Host and viral ecology determine bat rabies seasonality and maintenance

Dylan B. George, Colleen T. Webb, Matthew L. Farnsworth, Thomas J. O'Shea, Richard A. Bowen, David L. Smith, Thomas R. Stanley, Laura E. Ellison, Charles E. Rupprecht

Research output: Contribution to journalArticle

Abstract

Rabies is an acute viral infection that is typically fatal. Most rabies modeling has focused on disease dynamics and control within terrestrial mammals (e.g., raccoons and foxes). As such, rabies in bats has been largely neglected until recently. Because bats have been implicated as natural reservoirs for several emerging zoonotic viruses, including SARS-like corona viruses, henipaviruses, and lyssaviruses, understanding how pathogens are maintained within a population becomes vital. Unfortunately, little is known about maintenance mechanisms for any pathogen in bat populations. We present a mathematical model parameterized with unique data from an extensive study of rabies in a Colorado population of big brown bats (Eptesicus fuscus) to elucidate general maintenance mechanisms. We propose that life history patterns of many species of temperate-zone bats, coupled with sufficiently long incubation periods, allows for rabies virus maintenance. Seasonal variability in bat mortality rates, specifically low mortality during hibernation, allows long-term bat population viability. Within viable bat populations, sufficiently long incubation periods allow enough infected individuals to enter hibernation and survive until the following year, and hence avoid an epizootic fadeout of rabies virus. We hypothesize that the slowing effects of hibernation on metabolic and viral activity maintains infected individuals and their pathogens until susceptibles from the annual birth pulse become infected and continue the cycle. This research provides a context to explore similar host ecology and viral dynamics that may explain seasonal patterns and maintenance of other bat-borne diseases.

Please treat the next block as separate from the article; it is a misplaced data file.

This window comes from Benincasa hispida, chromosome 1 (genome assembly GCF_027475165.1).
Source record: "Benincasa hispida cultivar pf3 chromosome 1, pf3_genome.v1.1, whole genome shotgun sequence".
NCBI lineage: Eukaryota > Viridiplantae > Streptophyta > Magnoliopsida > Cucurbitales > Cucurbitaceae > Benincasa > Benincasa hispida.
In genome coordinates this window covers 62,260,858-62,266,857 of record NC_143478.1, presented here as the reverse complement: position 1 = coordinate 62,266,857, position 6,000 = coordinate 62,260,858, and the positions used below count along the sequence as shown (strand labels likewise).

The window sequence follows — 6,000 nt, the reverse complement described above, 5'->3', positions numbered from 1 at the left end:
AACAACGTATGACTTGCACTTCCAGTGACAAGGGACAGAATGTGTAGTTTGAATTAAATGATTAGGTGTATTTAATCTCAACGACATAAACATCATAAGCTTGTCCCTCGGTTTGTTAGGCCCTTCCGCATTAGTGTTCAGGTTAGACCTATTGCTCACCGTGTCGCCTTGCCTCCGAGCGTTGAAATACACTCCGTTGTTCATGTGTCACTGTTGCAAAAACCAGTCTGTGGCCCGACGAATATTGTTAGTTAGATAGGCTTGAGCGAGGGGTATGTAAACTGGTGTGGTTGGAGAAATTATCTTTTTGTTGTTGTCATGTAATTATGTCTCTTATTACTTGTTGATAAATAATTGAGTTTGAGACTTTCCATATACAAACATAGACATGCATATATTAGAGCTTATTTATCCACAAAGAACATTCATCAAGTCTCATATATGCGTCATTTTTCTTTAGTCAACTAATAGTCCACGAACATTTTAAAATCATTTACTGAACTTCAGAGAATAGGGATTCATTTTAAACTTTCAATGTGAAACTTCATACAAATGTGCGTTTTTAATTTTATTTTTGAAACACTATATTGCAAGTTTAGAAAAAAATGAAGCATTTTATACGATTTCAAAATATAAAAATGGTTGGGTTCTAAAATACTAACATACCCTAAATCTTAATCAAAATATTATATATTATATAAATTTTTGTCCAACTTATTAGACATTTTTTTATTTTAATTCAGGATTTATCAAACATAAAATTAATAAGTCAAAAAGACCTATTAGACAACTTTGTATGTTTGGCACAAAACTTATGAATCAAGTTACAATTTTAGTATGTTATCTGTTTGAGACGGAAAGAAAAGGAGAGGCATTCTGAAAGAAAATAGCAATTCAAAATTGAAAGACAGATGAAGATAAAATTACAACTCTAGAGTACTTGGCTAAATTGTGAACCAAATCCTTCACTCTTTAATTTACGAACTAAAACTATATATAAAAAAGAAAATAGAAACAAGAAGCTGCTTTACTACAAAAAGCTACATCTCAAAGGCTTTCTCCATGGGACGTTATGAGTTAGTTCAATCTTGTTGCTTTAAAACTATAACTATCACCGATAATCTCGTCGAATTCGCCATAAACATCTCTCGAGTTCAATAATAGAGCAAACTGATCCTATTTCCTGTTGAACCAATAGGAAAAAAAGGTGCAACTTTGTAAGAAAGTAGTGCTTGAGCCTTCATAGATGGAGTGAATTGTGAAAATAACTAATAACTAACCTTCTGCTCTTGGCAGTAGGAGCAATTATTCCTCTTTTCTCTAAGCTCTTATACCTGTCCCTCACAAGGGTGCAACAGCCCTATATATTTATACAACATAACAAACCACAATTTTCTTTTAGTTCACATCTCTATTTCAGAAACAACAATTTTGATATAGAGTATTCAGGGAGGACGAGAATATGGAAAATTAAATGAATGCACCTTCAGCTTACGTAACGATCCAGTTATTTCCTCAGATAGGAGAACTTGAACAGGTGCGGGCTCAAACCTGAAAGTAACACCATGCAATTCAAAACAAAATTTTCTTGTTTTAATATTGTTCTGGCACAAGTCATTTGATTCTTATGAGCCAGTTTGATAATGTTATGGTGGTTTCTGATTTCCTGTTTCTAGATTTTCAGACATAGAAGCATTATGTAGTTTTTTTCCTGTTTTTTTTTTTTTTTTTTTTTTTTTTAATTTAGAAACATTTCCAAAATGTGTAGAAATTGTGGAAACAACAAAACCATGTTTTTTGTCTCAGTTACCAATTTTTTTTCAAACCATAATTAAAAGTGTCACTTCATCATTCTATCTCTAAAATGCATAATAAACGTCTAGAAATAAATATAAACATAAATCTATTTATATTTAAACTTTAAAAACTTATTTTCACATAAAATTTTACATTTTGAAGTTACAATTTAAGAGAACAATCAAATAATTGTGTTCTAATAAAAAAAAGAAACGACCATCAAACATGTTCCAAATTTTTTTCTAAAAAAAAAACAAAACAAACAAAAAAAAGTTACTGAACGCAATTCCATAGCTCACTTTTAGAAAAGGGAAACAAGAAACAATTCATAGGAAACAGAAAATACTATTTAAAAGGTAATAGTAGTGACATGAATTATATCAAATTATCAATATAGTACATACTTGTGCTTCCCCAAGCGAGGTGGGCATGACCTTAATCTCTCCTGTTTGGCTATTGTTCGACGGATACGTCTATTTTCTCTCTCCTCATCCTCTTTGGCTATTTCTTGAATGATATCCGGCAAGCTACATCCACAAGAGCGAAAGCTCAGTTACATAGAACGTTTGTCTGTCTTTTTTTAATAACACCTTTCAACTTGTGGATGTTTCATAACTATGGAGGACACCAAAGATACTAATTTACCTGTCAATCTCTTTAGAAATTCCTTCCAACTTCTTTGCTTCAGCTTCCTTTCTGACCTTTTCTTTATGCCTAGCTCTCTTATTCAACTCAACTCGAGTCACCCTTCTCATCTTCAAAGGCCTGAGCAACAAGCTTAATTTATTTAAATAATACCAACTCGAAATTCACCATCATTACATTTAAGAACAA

Original languageEnglish (US)
Pages (from-to)10208-10213
Number of pages6
JournalProceedings of the National Academy of Sciences of the United States of America
Volume108
Issue number25
DOIs
StatePublished - Jun 21 2011
Externally publishedYes

Fingerprint

Rabies
Ecology
Maintenance
Hibernation
Rabies virus
Population
Henipavirus
Lyssavirus
Raccoons
SARS Virus
Mortality
Zoonoses
Virus Diseases
Mammals
Theoretical Models
Parturition
Viruses

Keywords

  • Chiroptera
  • Pathogen persistence
  • Torpor

ASJC Scopus subject areas

  • General

Cite this

George, D. B., Webb, C. T., Farnsworth, M. L., O'Shea, T. J., Bowen, R. A., Smith, D. L., ... Rupprecht, C. E. (2011). Host and viral ecology determine bat rabies seasonality and maintenance. Proceedings of the National Academy of Sciences of the United States of America, 108(25), 10208-10213. https://doi.org/10.1073/pnas.1010875108

Host and viral ecology determine bat rabies seasonality and maintenance. / George, Dylan B.; Webb, Colleen T.; Farnsworth, Matthew L.; O'Shea, Thomas J.; Bowen, Richard A.; Smith, David L.; Stanley, Thomas R.; Ellison, Laura E.; Rupprecht, Charles E.

In: Proceedings of the National Academy of Sciences of the United States of America, Vol. 108, No. 25, 21.06.2011, p. 10208-10213.

Research output: Contribution to journalArticle

George, DB, Webb, CT, Farnsworth, ML, O'Shea, TJ, Bowen, RA, Smith, DL, Stanley, TR, Ellison, LE & Rupprecht, CE 2011, 'Host and viral ecology determine bat rabies seasonality and maintenance', Proceedings of the National Academy of Sciences of the United States of America, vol. 108, no. 25, pp. 10208-10213. https://doi.org/10.1073/pnas.1010875108
George, Dylan B. ; Webb, Colleen T. ; Farnsworth, Matthew L. ; O'Shea, Thomas J. ; Bowen, Richard A. ; Smith, David L. ; Stanley, Thomas R. ; Ellison, Laura E. ; Rupprecht, Charles E. / Host and viral ecology determine bat rabies seasonality and maintenance. In: Proceedings of the National Academy of Sciences of the United States of America. 2011 ; Vol. 108, No. 25. pp. 10208-10213.
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